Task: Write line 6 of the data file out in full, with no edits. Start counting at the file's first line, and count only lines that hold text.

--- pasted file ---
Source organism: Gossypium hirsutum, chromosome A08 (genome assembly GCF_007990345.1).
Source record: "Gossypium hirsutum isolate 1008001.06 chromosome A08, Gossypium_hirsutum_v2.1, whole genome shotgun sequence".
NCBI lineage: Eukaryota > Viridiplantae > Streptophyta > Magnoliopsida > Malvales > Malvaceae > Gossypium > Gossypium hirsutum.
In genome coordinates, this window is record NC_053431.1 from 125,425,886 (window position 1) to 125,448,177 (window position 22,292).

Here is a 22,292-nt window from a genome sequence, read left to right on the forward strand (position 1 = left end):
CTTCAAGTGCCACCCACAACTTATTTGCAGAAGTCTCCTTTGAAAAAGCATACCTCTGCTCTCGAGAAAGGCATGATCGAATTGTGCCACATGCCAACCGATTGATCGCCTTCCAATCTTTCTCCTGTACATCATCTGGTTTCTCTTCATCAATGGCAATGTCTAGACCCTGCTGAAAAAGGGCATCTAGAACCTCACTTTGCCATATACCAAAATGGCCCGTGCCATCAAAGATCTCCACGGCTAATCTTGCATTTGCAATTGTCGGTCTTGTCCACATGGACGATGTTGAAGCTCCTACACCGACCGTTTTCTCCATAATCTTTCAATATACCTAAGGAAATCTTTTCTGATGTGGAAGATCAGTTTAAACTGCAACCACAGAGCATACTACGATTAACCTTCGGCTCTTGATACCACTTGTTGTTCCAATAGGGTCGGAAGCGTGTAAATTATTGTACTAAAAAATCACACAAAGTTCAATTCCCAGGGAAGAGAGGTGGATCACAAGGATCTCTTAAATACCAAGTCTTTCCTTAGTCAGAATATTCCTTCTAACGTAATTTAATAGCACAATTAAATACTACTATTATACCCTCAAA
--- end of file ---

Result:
CTTCAAGTGCCACCCACAACTTATTTGCAGAAGTCTCCTTTGAAAAAGCATACCTCTGCTCTCGAGAAAGGCATGATCGAATTGTGCCACATGCCAACCGATTGATCGCCTTCCAATCTTTCTCCTGTACATCATCTGGTTTCTCTTCATCAATGGCAATGTCTAGACCCTGCTGAAAAAGGGCATCTAGAACCTCACTTTGCCATATACCAAAATGGCCCGTGCCATCAAAGATCTCCACGGCTAATCTTGCATTTGCAATTGTCGGTCTTGTCCACATGGACGATGTTGAAGCTCCTACACCGACCGTTTTCTCCATAATCTTTCAATATACCTAAGGAAATCTTTTCTGATGTGGAAGATCAGTTTAAACTGCAACCACAGAGCATACTACGATTAACCTTCGGCTCTTGATACCACTTGTTGTTCCAATAGGGTCGGAAGCGTGTAAATTATTGTACTAAAAAATCACACAAAGTTCAATTCCCAGGGAAGAGAGGTGGATCACAAGGATCTCTTAAATACCAAGTCTTTCCTTAGTCAGAATATTCCTTCTAACGTAATTTAATAGCACAATTAAATACTACTATTATACCCTCAAA